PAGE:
Windjana Wellness Principles
The extensive gardens at Kimberley Cottages are being developed according to Permaculture Ethics & Principles. Our intention is to utilize the natural resources around us in order to develop self-sustaining food producing gardens that will provide reliable, fresh, nutritious food.
At the moment in Derby, apart from people who go fishing & hunting on a regular basis almost every bite we eat has traveled on a truck for at least a week before it gets to the Supermarket shelves. Thus it cannot be considered fresh and is most likely heavily laced with preservatives and pesticides.
Our primary food supply depends on the road network both from Perth and the eastern states. In times of flood or other catastrophes there is less than one weeks supply of food available in our stores.
However, in order to grow food both in the home garden and for the general community, there are a few issues that we need to think about and overcome in order to do this in a natural way without too much back breaking labour and effort.
This can mean changing some of our expectations even, changing what we eat! However if these changes can make us healthier, thus happier and more self sufficient they are probably worthwhile.
Inspired by the Chinese, Japanese, Station and mission gardens that were established in Broome and Derby in the early part of the last century to feed the growing towns and communities, we are attempting to grow perennial and seasonal foodstuffs with natural farming methods and utilizing local resources such as --waste food composting (Bokashi), -- animal manures and -- green manures grown on site.
In the early days of european settlement there were no State Ships or sealed roads with trucks bringing regular food supplies from south and east. The newcomers had to rely on their own resources and what was to hand.
There was no poly-pipe to run water and no artificial fertilizers. Local people relied on seasonal bush food, fishing and hunting but gradually their food sources and ability gather food was taken away from them either through dispossession of land or confinement to settlements. Often it was the locals who supplied the labour for the mission and station gardens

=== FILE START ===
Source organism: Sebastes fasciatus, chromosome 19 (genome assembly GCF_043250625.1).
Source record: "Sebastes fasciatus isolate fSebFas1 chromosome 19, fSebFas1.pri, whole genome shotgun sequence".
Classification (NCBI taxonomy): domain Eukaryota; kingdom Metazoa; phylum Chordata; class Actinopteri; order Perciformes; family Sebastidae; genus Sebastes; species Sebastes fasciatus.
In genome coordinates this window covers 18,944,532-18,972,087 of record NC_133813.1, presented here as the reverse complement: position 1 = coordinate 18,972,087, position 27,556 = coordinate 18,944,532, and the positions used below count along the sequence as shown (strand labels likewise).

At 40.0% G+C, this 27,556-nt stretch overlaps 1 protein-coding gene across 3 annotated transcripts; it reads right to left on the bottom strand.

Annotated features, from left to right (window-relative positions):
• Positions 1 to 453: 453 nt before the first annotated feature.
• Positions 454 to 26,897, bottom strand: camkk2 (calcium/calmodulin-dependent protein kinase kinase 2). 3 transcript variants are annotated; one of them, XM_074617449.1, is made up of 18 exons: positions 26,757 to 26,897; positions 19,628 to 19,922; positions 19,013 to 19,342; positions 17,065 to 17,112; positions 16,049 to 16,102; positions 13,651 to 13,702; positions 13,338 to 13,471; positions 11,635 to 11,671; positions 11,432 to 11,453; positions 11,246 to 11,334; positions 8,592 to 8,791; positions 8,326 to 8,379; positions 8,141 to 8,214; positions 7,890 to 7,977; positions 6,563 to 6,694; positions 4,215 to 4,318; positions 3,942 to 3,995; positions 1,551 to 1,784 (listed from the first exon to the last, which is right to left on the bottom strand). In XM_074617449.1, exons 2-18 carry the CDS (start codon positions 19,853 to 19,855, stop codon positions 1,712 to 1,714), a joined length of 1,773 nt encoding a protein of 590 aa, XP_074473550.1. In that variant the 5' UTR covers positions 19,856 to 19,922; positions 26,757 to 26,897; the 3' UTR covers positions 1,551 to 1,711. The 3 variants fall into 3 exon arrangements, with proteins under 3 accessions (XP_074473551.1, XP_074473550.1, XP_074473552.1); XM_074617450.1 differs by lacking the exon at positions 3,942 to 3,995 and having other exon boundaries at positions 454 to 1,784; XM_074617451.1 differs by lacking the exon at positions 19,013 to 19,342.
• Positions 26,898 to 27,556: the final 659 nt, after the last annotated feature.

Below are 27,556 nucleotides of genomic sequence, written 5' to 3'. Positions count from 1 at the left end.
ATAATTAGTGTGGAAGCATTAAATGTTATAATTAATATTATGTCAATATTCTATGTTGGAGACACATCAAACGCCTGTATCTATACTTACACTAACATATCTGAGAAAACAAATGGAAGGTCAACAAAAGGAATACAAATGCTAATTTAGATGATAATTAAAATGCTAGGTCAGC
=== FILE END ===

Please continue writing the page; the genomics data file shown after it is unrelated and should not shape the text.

If we look at traditional Asiatic farming practices, we discover that these farmers knew, that nothing would grow unless the soil itself was fed and as much moisture as possible was kept in the soil or gathered close to food growing areas.
The food that nourishes soil is anything that has come from it and has lived. The soil is not only the source of life but its controller, thus, what goes into the soil determines what comes out.
In the bush we see trees growing and dropping their leaves, the leaves provide both protection and nourishment for the soil. When rain comes the new trees constantly appear in soil that has been nourished by animal droppings and rotting vegetation. The Bush does all this without any help from man and it ‘wastes’ nothing. By copying nature’s way we can create our own ‘Food Forest’ with little effort on our part, leaving Nature to do most of the work. This is the first principle of Permaculture. A key Permaculture technique that supports this principal is that of ‘chop & drop’ i.e. constantly pruning fast growing trees to provide both mulch and food for the soil.
Here in Derby during the wet we have fast growing leguminous trees such as acacia (wattle) moringa, gliricidia sepium (mother of cocoa) peanuts and mung beans also virtually grow wild during the wet along with bamboo, lemon grass & vetiver. All these plants can provide the humus and nutrition our soil needs to grow those food crops that we have become accustomed to and dependent upon
Another key aspect of our garden development here is Bokashi composting. Feeding the soil with fermented food waste. Also, the practices of Natural Farming (NF). These techniques encourage indigenous micro-organisms in the soil through composting and fermentation and utilize organic waste products to feed the soil and the growing plants.
Given the porous quality of our Pindan soils and the often extreme vagaries of very hot, very dry or very wet aspects of our climate it’s important to provide a holding capacity for the micro-organisms cultivated in the soil. This is the function of Bio-char. Again, looking at how nature does it and how people have managed nature to their advantage through centuries. Locals here in the Kimberley knew that if they burned a certain piece of bush the regrowth would be strong. Part of this practice is the need of some plants to be stimulated by smoke to germinate, part is the charcoal left by the fire providing “apartment blocks’ or little reefs for the micro-organisms to live in. Charcoal is porous, it consists of millions of tiny spaces in which soil organisms can nest and multiply and thus provide food to growing plants.
Permaculture Designers Manual Bill Mollison Tagari Press
Farmers of Forty Centuries Permanent Agriculture in China, Korea & Japan by B.L. King